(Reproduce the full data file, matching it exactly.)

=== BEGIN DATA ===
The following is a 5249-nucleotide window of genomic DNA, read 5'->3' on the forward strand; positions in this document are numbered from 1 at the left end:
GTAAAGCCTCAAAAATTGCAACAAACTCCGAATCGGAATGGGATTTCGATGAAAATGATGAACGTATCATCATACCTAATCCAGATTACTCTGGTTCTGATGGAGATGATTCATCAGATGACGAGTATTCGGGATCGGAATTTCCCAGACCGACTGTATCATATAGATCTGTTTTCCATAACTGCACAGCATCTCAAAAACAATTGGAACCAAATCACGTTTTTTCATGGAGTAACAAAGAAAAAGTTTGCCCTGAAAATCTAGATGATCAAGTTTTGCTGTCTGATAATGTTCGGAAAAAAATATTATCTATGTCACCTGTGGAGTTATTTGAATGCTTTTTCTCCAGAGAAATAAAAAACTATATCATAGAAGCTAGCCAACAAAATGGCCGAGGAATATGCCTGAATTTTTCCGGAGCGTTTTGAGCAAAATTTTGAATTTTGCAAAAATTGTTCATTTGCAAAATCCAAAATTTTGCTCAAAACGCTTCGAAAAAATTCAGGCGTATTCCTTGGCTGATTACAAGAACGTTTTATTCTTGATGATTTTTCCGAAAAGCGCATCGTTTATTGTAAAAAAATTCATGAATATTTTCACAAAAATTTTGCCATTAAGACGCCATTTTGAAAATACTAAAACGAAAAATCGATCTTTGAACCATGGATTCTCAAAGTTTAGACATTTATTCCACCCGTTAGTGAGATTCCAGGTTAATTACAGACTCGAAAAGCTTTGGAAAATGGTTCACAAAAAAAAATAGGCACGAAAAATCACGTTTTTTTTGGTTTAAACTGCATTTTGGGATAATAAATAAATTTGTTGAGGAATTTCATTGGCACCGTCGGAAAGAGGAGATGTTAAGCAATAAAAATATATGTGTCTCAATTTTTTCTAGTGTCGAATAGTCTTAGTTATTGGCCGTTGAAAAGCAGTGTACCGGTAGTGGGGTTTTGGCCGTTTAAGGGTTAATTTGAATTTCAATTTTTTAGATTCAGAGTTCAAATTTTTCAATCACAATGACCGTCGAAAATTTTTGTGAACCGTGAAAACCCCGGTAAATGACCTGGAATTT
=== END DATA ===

The following is a 5249-nucleotide window of genomic DNA, read 5'->3' on the forward strand; positions in this document are numbered from 1 at the left end:
GTAAAGCCTCAAAAATTGCAACAAACTCCGAATCGGAATGGGATTTCGATGAAAATGATGAACGTATCATCATACCTAATCCAGATTACTCTGGTTCTGATGGAGATGATTCATCAGATGACGAGTATTCGGGATCGGAATTTCCCAGACCGACTGTATCATATAGATCTGTTTTCCATAACTGCACAGCATCTCAAAAACAATTGGAACCAAATCACGTTTTTTCATGGAGTAACAAAGAAAAAGTTTGCCCTGAAAATCTAGATGATCAAGTTTTGCTGTCTGATAATGTTCGGAAAAAAATATTATCTATGTCACCTGTGGAGTTATTTGAATGCTTTTTCTCCAGAGAAATAAAAAACTATATCATAGAAGCTAGCCAACAAAATGGCCGAGGAATATGCCTGAATTTTTCCGGAGCGTTTTGAGCAAAATTTTGAATTTTGCAAAAATTGTTCATTTGCAAAATCCAAAATTTTGCTCAAAACGCTTCGAAAAAATTCAGGCGTATTCCTTGGCTGATTACAAGAACGTTTTATTCTTGATGATTTTTCCGAAAAGCGCATCGTTTATTGTAAAAAAATTCATGAATATTTTCACAAAAATTTTGCCATTAAGACGCCATTTTGAAAATACTAAAACGAAAAATCGATCTTTGAACCATGGATTCTCAAAGTTTAGACATTTATTCCACCCGTTAGTGAGATTCCAGGTTAATTACAGACTCGAAAAGCTTTGGAAAATGGTTCACAAAAAAAAATAGGCACGAAAAATCACGTTTTTTTTGGTTTAAACTGCATTTTGGGATAATAAATAAATTTGTTGAGGAATTTCATTGGCACCGTCGGAAAGAGGAGATGTTAAGCAATAAAAATATATGTGTCTCAATTTTTTCTAGTGTCGAATAGTCTTAGTTATTGGCCGTTGAAAAGCAGTGTACCGGTAGTGGGGTTTTGGCCGTTTAAGGGTTAATTTGAATTTCAATTTTTTAGATTCAGAGTTCAAATTTTTCAATCACAATGACCGTCGAAAATTTTTGTGAACCGTGAAAACCCCGGTAAATGACCTGGAATTT